Molecular Biology Reports

, Volume 39, Issue 5, pp 5589–5598 | Cite as

Molecular characterization of a KIF3B-like kinesin gene in the testis of Octopus tankahkeei (Cephalopoda, Octopus)

  • Ran Dang
  • Jun-Quan Zhu
  • Fu-Qing Tan
  • Wei Wang
  • Hong Zhou
  • Wan-Xi Yang


KIF3B is known for maintaining and assembling cilia and flagellum. To date, the function of KIF3B and its relationship with KIF3A during spermiogenesis in the cephalopod Octopus tankahkeei remains unknown. In the present study, we characterized a gene encoding a homologue of rat KIF3B in the O. tankahkeei testis and examined its temporal and spatial expression pattern during spermiogenesis. The cDNA of KIF3B was obtained with degenerate and RACE PCR and the distribution pattern of ot-kif3b were observed with RT-PCR. The morphological development during spermiogenesis was illustrated by histological and transmission electron microscopy and mRNA expression of ot-kif3b was observed by in situ hybridization. The 2,365 nucleotides cDNA consisted of a 102 bp 5′ untranslated region (UTR), a 2,208 bp open reading frame (ORF) encoding a protein of 736 amino acids, and a 55 bp 3′ UTR. Multiple alignments revealed that the putative Ot-KIF3B shared 68, 68, 69, 68, and 67% identity with that of Homo sapiens, Mus musculus, Gallus gallus, Danio rerio, and Xenopus laevis, respectively, along with high identities with Ot-KIF3A in fundamental structures. Ot-kif3b transcripts appeared gradually in early spermatids, increased in intermediate spermatids and maximized in drastically remodeled and final spermatids. The kif3b gene is identified and its expression pattern is demonstrated for the first time in O. tankahkeei. Compared to ot-kif3a reported by our laboratory before, our data suggested that the putative heterodimeric motor proteins Ot-KIF3A/B may be involved in intraspermatic transport and might contribute to structural changes during spermiogenesis.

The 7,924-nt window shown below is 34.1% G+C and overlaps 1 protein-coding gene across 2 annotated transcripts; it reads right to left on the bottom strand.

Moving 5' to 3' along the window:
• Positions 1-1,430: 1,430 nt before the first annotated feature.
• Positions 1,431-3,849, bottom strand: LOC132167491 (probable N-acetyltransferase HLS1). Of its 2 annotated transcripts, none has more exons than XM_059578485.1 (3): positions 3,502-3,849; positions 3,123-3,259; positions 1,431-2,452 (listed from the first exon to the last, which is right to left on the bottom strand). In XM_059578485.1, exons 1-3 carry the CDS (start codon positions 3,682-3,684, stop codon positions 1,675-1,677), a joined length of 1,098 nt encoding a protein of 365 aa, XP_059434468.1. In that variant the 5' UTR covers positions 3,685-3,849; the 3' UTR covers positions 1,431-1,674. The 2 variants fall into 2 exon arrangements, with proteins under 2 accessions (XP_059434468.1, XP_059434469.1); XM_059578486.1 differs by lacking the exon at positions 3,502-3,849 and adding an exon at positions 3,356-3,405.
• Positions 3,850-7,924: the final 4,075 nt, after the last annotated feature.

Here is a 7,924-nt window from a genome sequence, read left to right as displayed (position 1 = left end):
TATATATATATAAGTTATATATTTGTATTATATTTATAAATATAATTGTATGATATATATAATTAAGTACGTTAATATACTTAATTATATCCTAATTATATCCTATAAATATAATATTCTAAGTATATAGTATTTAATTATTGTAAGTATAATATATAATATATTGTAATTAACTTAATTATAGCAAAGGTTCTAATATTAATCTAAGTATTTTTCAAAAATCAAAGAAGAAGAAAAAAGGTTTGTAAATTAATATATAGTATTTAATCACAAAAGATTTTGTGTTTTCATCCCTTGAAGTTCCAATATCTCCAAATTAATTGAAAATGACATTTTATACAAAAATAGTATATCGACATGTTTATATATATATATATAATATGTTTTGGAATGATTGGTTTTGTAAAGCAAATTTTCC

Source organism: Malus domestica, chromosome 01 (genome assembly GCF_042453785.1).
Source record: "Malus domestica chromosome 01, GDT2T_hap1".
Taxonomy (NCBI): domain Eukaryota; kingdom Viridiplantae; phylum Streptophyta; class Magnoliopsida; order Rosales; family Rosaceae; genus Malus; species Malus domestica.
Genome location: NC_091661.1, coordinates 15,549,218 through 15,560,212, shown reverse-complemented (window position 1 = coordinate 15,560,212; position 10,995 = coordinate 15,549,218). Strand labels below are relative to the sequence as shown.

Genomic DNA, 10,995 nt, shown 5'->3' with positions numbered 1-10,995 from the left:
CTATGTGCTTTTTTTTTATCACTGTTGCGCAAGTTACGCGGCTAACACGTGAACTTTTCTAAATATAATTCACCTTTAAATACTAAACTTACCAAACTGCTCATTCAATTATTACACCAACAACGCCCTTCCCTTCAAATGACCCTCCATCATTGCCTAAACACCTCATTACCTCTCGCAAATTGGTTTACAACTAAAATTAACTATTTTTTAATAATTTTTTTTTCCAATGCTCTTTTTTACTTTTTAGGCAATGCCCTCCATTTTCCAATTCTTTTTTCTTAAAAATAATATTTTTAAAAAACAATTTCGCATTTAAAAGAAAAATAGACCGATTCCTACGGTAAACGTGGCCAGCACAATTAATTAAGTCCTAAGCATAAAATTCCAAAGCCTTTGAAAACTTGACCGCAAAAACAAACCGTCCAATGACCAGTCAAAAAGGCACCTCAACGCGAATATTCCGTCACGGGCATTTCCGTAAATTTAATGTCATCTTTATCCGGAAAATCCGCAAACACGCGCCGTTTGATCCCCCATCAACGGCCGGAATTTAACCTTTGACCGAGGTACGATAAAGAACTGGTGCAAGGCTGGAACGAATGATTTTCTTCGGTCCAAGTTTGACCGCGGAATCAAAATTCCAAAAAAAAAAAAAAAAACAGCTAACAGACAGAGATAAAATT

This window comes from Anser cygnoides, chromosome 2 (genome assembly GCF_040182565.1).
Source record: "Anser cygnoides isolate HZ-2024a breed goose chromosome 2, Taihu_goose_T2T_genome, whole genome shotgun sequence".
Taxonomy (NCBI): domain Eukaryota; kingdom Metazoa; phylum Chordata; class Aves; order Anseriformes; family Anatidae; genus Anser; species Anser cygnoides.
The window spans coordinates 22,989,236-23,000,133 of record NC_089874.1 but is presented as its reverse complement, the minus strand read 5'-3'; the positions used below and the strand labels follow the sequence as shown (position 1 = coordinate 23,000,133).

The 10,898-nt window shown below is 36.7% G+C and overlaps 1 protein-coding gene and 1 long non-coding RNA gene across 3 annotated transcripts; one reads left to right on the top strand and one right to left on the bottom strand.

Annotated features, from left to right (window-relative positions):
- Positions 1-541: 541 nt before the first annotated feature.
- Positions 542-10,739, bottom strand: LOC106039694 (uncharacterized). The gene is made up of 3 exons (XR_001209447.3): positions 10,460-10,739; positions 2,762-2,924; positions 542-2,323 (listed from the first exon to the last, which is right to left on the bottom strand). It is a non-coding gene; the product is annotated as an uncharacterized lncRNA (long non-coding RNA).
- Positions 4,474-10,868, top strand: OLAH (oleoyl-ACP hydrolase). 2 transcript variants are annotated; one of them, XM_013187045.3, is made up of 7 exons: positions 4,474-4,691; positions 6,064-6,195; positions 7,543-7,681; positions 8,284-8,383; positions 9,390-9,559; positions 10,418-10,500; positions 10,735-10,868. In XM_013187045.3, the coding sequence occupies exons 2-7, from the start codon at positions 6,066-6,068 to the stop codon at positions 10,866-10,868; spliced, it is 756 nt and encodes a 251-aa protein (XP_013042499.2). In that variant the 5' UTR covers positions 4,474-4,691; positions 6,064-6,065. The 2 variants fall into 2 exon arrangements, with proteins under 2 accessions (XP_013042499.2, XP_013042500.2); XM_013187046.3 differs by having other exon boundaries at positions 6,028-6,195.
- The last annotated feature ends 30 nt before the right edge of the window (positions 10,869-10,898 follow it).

ot-KIF3B Spermiogenesis Kinesin Octopus Testis 



We would like to thank all the members of the Sperm Laboratory at Zhejiang University. We are also grateful to Mr. Jia-Qiang Yan and other members in Professor Zhu Jun-Quan’s laboratory at Ningbo University for materials preparation. This project was supported in part by: (1) Zhejiang Provincial Natural Science Foundation of China (Grant No Z307536 and Y2100296); (2) National Natural Science Foundation of China, Grant number: No. 31072198 and 40776079; (3) K. C. Wong Magna Fund in Ningbo University; (4) the Scientific Research Foundation of Graduate School of Ningbo University (Grant No NG09JLA013).

Supplementary material

11033_2011_1363_MOESM1_ESM.doc (1.5 mb)
Supplementary material 1 (DOC 1,579 kb)


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Copyright information

© Springer Science+Business Media B.V. 2011

Authors and Affiliations

  • Ran Dang
    • 1
    • 2
  • Jun-Quan Zhu
    • 1
  • Fu-Qing Tan
    • 3
  • Wei Wang
    • 1
    • 2
  • Hong Zhou
    • 2
  • Wan-Xi Yang
    • 2
  1. 1.Faculty of Life Science and BioengineeringNingbo UniversityZhejiangPeople’s Republic of China
  2. 2.The Sperm Laboratory, College of Life SciencesZhejiang UniversityHangzhouPeople’s Republic of China
  3. 3.The First Affiliated Hospital, College of MedicineZhejiang UniversityHangzhouPeople’s Republic of China

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